The History of an Investigation
A History of the Mala Sangre OCDETF Investigation
October 1994: Investigators initiate investigation of Roger López and begin collecting intelligence.
June 1995: Investigators attempt surveillance at Cocktails nightclub, but say they were pulled off surveillance by supervisors.
October 1995: The Mala Sangre Organized Crime Direct Enforcement Task Force is officially initiated; weekly meetings for OCDETF investigators and supervisors begin.
November 1995: Video surveillance begins of East Austin businesses believed to be associated with drug trafficking.
December 1995: OCDETF supervisor Capt. Cecil Huff replaced by Capt. Rick Coy. On Dec. 12, Coy is given a personal briefing on Mala Sangre.
March 1996: According to investigators, APD review of surveillance tapes begin to decline and "investigative intelligence started to fall behind."
May 1996: For the first time, Roger López is documented as having made a shipment of marijuana.
June 1996: Roger López stages a second documented shipment of marijuana.
June 1996: U.S. Attorney Mark Marshall meets with APD Chief Elizabeth Watson to brief her about the investigation and possible APD involvement.
August 1996: Surveillance of one business ceases, with several months of unreviewed tapes outstanding and no further action, according to police sources.
September 1996: APD officers begin to be taken off the Mala Sangre case, investigators say, and are reassigned.
January 1997: OCDETF Lt. David Crowder is replaced by Lt. Don Bredl. Sgt. Joe Lake is replaced by Sgt. Robert Chapman.
Febuary 1997: Officer David Maddox, observed during the investigation, is terminated for buying and using cocaine while on duty.
February 1997: A third Roger López shipment of marijuana, totaling 1,952 pounds, is seized by Corpus Christi DEA agents. López associates are arrested, and DEA initiates a possession case.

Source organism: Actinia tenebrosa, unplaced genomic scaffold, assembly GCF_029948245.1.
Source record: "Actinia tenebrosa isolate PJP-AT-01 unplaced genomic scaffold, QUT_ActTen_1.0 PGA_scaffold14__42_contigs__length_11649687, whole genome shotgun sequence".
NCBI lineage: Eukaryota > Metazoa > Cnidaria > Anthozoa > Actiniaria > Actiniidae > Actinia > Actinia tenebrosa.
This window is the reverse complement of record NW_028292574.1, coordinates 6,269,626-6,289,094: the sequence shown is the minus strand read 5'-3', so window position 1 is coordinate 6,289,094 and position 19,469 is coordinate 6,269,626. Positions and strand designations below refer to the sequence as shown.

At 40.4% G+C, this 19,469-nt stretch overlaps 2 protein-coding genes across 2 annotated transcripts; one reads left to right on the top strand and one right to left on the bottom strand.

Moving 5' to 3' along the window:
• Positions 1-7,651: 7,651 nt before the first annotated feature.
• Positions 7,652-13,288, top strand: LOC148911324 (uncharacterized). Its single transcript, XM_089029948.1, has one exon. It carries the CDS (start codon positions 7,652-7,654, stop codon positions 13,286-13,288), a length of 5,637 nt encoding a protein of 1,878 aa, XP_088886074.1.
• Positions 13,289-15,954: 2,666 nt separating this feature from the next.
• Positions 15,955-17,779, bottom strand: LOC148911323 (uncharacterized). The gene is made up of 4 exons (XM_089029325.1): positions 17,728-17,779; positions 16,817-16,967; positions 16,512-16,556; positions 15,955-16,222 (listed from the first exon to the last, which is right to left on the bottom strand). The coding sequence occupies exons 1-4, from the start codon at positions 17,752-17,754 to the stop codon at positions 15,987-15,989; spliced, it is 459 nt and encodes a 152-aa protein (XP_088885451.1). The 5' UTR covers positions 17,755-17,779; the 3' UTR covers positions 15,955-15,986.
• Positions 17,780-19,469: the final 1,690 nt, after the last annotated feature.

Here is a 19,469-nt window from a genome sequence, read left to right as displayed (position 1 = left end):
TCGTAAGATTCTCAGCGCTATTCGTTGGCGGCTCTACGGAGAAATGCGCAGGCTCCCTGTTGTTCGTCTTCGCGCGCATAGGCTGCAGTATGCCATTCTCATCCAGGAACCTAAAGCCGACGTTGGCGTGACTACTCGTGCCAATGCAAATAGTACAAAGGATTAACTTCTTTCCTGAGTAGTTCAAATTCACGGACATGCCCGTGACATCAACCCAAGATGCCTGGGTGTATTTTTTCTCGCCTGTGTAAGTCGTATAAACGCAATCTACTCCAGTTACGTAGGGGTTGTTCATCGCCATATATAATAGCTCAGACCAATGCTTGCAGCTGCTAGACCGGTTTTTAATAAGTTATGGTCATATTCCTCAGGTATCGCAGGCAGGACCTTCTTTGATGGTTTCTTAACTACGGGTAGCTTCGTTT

February 1997: Chief Elizabeth Watson leaves APD, and is replaced by acting Chief Bruce Mills.
March-April 1997: López associates debriefed by OCDETF agents.
July 1997: Officer Stan Farris, the last remaining APD officer on the Mala Sangre case, is reassigned. By July 22, federal investigators decide to close the Austin portion of case due to lack of manpower. APD involvement in the case officially ends.
July 1997: Officer Cecil Huff files whistleblower lawsuit against APD, charging retaliation for reporting of "possible unethical or illegal conduct" by APD officers.
October 1997: Roger López arrested in Austin.
October 1997: Officers Stan Farris and David Gunn file whistleblower lawsuit against the APD, charging their transfers were in retaliation for results of Mala Sangre investigation.
October 1997: Stan Knee becomes chief of the Austin Police Department.
November 1997: López pleads on possession charges in the Southern Judicial District.
July 1998: López sentenced in Corpus Christi on possession charges.
November 1998: López pleads guilty to conspiracy charges in federal court, Western Judicial District, Austin.
March 1999: López sentenced in Austin on conspiracy charges. He is currently serving an eight-year federal prison sentence.
April 1999: With the help of Officer Stan Farris, IRS agent Wayne Young drafts "Summary of Allegations" for the Mala Sangre investigation.